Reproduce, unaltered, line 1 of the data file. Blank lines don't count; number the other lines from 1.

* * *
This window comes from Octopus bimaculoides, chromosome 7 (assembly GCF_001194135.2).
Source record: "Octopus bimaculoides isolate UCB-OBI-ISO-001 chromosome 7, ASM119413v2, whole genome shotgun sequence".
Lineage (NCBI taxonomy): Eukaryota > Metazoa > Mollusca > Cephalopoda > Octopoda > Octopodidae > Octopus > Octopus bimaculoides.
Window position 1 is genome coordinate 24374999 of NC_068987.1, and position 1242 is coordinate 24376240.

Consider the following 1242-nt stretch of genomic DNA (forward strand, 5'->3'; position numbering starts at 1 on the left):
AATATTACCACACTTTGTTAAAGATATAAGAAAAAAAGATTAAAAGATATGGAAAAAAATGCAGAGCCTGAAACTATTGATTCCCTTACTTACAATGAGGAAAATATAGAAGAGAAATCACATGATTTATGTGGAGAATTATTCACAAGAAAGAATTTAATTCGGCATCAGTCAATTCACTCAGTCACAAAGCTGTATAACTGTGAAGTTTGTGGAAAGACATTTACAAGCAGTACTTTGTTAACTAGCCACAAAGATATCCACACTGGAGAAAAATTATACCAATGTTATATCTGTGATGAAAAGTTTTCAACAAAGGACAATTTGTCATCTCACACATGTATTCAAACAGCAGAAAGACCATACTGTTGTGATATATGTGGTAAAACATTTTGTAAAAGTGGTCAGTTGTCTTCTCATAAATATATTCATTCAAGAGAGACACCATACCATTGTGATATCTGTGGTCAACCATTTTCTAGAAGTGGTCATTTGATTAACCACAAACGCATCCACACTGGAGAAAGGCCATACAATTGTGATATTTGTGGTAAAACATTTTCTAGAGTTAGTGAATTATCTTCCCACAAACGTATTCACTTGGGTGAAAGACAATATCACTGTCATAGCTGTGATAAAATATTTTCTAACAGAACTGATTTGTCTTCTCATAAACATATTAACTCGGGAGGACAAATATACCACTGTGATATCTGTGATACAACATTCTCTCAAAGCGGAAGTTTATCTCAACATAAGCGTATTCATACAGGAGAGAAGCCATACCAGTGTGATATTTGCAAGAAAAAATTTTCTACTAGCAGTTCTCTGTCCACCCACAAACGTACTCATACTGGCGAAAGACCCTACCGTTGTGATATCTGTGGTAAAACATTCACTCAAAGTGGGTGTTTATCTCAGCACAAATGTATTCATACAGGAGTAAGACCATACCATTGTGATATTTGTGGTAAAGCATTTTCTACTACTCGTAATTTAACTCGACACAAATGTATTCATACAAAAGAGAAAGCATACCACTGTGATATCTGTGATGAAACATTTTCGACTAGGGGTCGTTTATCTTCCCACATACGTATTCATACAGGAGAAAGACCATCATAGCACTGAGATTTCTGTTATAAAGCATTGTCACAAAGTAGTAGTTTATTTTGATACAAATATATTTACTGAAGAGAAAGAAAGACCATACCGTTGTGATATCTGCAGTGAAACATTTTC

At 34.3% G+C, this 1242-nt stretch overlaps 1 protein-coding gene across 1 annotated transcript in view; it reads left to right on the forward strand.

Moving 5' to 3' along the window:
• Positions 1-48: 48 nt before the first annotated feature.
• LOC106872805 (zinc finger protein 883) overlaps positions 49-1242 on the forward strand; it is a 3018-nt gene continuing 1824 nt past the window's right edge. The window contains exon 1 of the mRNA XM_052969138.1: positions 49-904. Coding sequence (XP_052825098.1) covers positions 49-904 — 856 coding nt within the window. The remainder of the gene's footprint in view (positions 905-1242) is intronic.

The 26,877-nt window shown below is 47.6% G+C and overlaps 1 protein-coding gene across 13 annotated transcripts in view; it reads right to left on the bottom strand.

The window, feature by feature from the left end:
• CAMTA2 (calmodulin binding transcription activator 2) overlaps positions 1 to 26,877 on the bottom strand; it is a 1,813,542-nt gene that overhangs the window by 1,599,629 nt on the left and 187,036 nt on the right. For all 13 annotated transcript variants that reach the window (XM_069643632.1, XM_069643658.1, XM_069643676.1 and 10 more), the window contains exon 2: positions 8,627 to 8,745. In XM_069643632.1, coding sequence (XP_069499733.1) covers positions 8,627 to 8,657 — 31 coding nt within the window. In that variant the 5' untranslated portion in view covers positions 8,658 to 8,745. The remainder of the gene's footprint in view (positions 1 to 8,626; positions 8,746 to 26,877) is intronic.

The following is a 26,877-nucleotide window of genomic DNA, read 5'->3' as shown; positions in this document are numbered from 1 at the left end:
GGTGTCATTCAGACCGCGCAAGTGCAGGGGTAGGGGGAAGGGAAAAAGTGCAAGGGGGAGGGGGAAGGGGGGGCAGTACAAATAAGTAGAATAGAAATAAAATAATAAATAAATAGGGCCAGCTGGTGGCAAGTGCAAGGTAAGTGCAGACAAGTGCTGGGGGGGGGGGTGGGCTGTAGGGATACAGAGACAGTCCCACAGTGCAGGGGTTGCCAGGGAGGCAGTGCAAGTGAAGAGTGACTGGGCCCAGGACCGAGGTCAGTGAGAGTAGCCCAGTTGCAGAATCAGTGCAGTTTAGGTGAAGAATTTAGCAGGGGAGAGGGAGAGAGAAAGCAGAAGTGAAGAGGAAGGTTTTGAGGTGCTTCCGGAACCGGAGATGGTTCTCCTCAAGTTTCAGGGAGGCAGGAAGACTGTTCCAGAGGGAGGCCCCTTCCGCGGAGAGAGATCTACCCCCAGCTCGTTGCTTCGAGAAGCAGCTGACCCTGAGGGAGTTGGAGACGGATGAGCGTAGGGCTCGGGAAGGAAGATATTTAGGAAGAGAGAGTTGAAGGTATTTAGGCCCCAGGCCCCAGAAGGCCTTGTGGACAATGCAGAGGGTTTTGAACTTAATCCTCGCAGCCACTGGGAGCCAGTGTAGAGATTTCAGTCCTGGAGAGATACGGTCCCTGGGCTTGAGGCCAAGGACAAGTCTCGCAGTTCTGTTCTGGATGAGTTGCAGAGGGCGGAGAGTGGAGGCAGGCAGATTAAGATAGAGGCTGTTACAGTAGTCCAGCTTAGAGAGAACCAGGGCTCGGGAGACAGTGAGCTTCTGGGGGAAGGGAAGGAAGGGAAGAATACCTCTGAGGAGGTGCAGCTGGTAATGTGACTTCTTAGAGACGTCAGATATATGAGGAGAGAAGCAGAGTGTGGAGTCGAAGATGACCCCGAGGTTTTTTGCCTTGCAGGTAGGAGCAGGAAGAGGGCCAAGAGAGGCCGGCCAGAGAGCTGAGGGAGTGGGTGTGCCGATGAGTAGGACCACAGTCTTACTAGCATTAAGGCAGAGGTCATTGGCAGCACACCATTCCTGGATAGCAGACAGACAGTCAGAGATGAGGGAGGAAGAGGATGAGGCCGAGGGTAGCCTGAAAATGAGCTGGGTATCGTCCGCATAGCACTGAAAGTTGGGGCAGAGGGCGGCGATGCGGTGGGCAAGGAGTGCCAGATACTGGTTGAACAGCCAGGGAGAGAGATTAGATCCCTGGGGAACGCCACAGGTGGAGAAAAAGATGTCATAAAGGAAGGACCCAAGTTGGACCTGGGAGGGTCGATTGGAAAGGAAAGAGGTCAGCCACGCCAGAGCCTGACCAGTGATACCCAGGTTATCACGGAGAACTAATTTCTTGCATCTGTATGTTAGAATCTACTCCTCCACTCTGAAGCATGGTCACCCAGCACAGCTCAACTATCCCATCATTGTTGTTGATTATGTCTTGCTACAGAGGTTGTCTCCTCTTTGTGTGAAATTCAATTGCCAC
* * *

This window comes from Octopus bimaculoides, chromosome 7 (assembly GCF_001194135.2).